Majerthrips, Mound, Laurence A. & Minaei, Kambiz, 2006

Mound, Laurence A. & Minaei, Kambiz, 2006, New fungus­feeding thrips (Thysanoptera Phlaeothripinae) from tropical Australia, Zootaxa 1150, pp. 1-17 : 7

publication ID 10.5281/zenodo.273405


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scientific name


gen. nov.

Majerthrips View in CoL gen. n.

Large polymorphic Phlaeothripinae –Docessissophothripini. Antennae 8­segmented, III with 1 sense cone, IV with 3 sense cones, VII and VIII broadly joined by oblique suture. Head about twice as long as wide, elevated in midline, narrowest just behind compound eyes ( Fig. 10 View FIGURES 9 – 14 ); postocular setae capitate; postocellar setae acute in microptera, capitate in aptera; maxillary stylets retracted to compound eyes, close together in midline, maxillary guides stout; mouth cone pointed. Pronotum transverse, four pairs of capitate major setae present, anteromarginals absent (present in aptera); notopleural sutures complete. Mesonotal lateral setae capitate; metanotum reticulate, transverse in aptera; metanotal median setae acute (capitate in aptera). Prosternal basantra absent, ferna varying from pointed to rounded medially ( Fig. 9 View FIGURES 9 – 14 ); mesopraesternum complete but eroded, particularly in aptera. Metathoracic sternopleural sutures long and curved ( Fig. 9 View FIGURES 9 – 14 ), sometimes reaching almost hind coxal cavity. Both sexes with large fore femora and fore tarsal tooth. Forewings variable in length, also form of sub­basal setae, reaching thoracic hind margin in microptera, reaching tergite II hind margin in hemimacroptera. Pelta variable, quadrate to D­shaped ( Fig. 10 View FIGURES 9 – 14 ), but narrowly bell­shaped in aptera ( Fig. 11 View FIGURES 9 – 14 ); tergites II–VI each with 2 pairs of sigmoid wing­retaining setae, in microptera these are strongly developed only on III and IV, on VII they are short and straight as on all tergites of aptera; tergites with one pair of capitate posteromarginal setae, aptera with one pair of capitate setae medially ( Fig. 11 View FIGURES 9 – 14 ); tergite IX setae S1, S2 and S3 capitate in both sexes. Sternites III–VI of both sexes anterolaterally with areas of specialised reticulation; sternal discal setae small in single transverse row.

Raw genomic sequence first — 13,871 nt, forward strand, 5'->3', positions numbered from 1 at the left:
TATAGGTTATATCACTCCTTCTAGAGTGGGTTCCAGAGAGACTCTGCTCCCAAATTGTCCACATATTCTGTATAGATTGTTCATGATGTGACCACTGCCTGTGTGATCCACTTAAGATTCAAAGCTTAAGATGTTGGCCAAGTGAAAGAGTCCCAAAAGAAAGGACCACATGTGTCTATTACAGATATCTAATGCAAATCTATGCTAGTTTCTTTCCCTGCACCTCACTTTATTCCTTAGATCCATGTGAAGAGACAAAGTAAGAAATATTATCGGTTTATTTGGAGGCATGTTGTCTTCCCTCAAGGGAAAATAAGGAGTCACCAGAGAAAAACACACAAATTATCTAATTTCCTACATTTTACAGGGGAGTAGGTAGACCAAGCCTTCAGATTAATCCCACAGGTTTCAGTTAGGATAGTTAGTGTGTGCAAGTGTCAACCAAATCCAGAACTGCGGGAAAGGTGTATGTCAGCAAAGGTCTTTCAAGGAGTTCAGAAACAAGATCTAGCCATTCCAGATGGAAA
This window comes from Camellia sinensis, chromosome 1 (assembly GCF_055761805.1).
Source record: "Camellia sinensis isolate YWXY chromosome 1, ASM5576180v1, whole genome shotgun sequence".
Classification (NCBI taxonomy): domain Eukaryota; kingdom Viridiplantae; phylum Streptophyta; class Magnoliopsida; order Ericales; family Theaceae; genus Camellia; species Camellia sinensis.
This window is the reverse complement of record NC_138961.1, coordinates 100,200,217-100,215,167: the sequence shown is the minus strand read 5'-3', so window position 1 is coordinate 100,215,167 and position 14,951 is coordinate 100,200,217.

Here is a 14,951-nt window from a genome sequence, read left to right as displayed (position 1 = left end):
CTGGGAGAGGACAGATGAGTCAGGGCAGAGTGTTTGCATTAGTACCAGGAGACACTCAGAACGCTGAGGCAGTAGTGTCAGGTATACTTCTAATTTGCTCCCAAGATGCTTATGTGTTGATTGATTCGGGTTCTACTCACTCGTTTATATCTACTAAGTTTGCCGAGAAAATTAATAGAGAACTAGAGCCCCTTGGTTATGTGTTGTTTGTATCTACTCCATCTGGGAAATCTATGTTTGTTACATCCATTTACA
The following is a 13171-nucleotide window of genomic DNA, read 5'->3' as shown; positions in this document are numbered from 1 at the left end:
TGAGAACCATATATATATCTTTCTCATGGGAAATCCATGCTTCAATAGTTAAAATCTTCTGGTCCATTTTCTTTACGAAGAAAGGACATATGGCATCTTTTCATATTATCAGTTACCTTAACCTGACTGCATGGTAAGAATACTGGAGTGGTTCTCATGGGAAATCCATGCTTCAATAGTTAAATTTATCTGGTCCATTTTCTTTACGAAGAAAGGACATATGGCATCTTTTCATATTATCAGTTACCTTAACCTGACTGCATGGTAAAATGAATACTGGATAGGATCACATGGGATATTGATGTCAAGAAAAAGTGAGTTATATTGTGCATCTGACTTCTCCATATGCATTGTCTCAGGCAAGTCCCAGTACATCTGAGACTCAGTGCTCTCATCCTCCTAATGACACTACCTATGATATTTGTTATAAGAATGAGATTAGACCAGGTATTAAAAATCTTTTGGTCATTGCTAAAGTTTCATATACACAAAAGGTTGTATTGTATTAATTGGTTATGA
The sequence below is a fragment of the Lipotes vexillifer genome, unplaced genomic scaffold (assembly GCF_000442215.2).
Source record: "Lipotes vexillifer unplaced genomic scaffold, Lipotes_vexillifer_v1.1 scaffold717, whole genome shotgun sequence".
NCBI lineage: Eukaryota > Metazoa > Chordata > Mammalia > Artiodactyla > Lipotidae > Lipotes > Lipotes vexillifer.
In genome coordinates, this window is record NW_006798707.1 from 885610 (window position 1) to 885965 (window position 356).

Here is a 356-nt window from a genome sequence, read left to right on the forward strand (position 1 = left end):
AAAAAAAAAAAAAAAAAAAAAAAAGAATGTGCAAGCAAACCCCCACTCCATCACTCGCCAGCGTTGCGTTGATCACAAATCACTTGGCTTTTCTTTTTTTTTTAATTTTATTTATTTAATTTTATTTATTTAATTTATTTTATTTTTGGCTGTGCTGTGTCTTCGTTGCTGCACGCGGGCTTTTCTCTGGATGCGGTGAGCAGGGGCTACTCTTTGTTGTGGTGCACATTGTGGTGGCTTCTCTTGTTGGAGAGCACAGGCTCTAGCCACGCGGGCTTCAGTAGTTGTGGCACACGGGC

Type species Majerthrips barrow i sp.n.


The type species of this new genus has long maxillary stylets that are about 5microns in width, more slender than those of Idolothripinae species but broader than those of typical Phlaeothripinae . These stylets are very similar in their width, and in their length and position medially within the head, to those found in species of the phlaeothripine tribe Docessissophothripini ( Mound & Palmer, 1983). Moreover, as in most members of that tribe, the pelta is not broad, particularly in apterae, and the males have distinctive iridescent reticulate sculptured areas on sternites III to VII of the abdomen. Two genera of this tribe are known from Australia. Holothrips Karny includes species from around the world, and these have antennal segments VII and VIII more or less fused, and segments III and IV have three and four sense cones respectively. Asemothrips Hood is used for a group of small species, five Australian and one Indonesian, but these have antennal segments III and IV with two and four sense cones respectively. In contrast, the new species described below has segments III and IV with one and three sense cones respectively. All of the species in the Docessissophothripini appear to be fungus feeders on dead plant tissues. This new species is unusual amongst the members of this tribe in exhibiting polymorphism related to wing development as well as sex. The genus is named in recognition of the many contributions of Jonathan Majer to the studies of Australia’s biodiversity.

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